1. Depressed mood most of the day, nearly every day, as reported by self (i.e. I feel sad or empty) or others (i.e. he appears tearful) Note: in children and adolescents, can be irritable mood.
  2. Markedly diminished interest or pleasure in all, or almost all, activities most of the day, nearly every day.
  3. Significant weight loss or gain (e.g., a change of more than 5% of body weight in a month), or decrease or increase in appetite nearly every day.  Note: in children, consider failure to make expected weight gains.
  4. Insomnia or hypersomnia nearly every day (difficulty or delay in falling asleep or excessive sleep).
  5. Psychomotor agitation (such as pacing, inability to sit still, pulling on skin or clothing) or retardation (such as slowed thinking, speech or body movement) nearly every day that can be observed by others.
  6. Fatigue or loss of energy nearly every day.
  7. Feelings of worthlessness or excessive, inappropriate, or delusional guilt nearly every day.
  8. Diminished ability to think or concentrate, or indecisiveness, nearly every day.
  9. Recurrent thoughts of death (not just fear of dying), recurrent suicidal ideation without a specific plan, or a suicide attempt or a specific plan for committing suicide. 
B. The symptoms cause clinically significant distress or impairment in social, occupational, or other important areas of functioning.

C. The episode is not attributable to the physiological effects of a substance or another medical condition.

I am hoping I will eventually get used to this. When I was unaware that my symptoms were actually that of bipolar rather than major depression, I just thought all of my mood symptoms were part of my personality, and that's one of the things I hated about myself.

Now that I know that there is an explanation for my symptoms, and not just that I'm a terrible person, I feel so much more in control. I am able to think more rationally rather than emotionally--no matter what my mood.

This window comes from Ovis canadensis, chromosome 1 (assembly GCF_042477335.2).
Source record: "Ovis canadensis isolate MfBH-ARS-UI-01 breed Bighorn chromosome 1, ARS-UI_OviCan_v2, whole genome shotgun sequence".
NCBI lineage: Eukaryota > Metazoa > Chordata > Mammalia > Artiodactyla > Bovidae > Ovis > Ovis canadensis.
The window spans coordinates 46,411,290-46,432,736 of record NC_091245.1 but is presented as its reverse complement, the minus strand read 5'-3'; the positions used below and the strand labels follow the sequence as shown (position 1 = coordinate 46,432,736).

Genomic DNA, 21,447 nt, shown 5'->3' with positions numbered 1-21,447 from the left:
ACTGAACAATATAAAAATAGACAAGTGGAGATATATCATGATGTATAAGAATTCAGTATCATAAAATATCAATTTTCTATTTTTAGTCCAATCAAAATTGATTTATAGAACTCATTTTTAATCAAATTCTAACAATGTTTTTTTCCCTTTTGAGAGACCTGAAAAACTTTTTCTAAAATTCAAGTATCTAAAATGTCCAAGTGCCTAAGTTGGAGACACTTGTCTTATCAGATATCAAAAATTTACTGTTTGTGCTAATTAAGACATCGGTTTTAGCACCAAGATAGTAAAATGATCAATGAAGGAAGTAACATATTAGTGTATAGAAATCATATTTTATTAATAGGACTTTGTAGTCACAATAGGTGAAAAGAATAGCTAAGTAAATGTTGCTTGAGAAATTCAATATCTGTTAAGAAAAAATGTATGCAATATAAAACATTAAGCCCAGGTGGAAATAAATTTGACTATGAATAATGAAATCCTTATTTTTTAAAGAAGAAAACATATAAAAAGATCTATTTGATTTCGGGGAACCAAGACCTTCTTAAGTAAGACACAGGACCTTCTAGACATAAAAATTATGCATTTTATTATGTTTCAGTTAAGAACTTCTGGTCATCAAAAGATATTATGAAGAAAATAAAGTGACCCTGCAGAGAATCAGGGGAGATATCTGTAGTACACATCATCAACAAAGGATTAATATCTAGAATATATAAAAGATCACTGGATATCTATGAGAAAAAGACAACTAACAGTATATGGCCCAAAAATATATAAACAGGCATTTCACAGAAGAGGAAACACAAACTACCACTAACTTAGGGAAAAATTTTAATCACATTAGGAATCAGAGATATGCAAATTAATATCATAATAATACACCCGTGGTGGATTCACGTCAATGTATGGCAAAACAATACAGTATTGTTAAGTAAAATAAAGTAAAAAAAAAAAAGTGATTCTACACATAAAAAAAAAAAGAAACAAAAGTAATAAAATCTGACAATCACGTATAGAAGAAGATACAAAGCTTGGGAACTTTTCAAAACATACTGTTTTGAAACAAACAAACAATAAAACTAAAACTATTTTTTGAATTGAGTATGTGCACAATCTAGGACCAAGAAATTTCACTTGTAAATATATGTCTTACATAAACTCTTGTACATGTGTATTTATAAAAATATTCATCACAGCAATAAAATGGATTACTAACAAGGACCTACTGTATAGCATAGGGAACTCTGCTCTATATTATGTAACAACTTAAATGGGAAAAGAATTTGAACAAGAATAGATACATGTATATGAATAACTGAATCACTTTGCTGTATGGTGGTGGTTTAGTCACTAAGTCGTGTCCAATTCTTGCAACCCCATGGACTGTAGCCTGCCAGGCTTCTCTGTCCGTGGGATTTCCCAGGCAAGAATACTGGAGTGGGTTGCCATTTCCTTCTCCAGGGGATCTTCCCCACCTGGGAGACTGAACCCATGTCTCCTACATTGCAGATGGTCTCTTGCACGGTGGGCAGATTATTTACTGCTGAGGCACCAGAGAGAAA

I actually wouldn't mind the hypomania so much if it didn't come with a couple of big drawbacks: mainly irritability and anxiety.

The irritability is due to heightened senses--mostly touch and sound. I feel like all the nerves in my body are slowly burning, and just touching the surface of my skin makes me extremely uncomfortable. My clothes, or even the air on my skin is irritating. My sheets might feel like sandpaper, when they are usually SO soft and nice.

Funny example: When I was running one day, my hair was in a braid and it kept slapping against my back. The feel of it was driving me crazy (no pun intended). When I was done running, without hesitation, I walked into the house, grabbed a pair of scissors, and cut off my braid. Hahaha! That'll solve that, I guess ;)  (And still, bipolar never crossed my mind)

Also, sounds are so much more intense. I will hear every little noise: from the humming of the refrigerator, to the cat breathing across the room, to the clock ticking, to the breeze outside--all at the same time and very pronounced. It makes it very difficult to concentrate on anything. Again, this causes irritation.

I hadn't felt these symptoms at all since I started my meds for bipolar, and it has gotten to the point where I almost forget what that feels like. But recently, I've noticed that a few things are bothering me again. Noises or sensations, particularly.

When this happens, I tend to feel panicky. I wonder if this is the start of another episode. In this case, it would be hypomania; but just the negative parts of it.

It's kind of interesting, because it can be compared to weight loss. It's been seven year since I've lost the weight, but I STILL feel on-edge about gaining back all of it. I feel like I'm walking on eggshells, and one wrong stop will set me in the direction to gaining 125 pounds.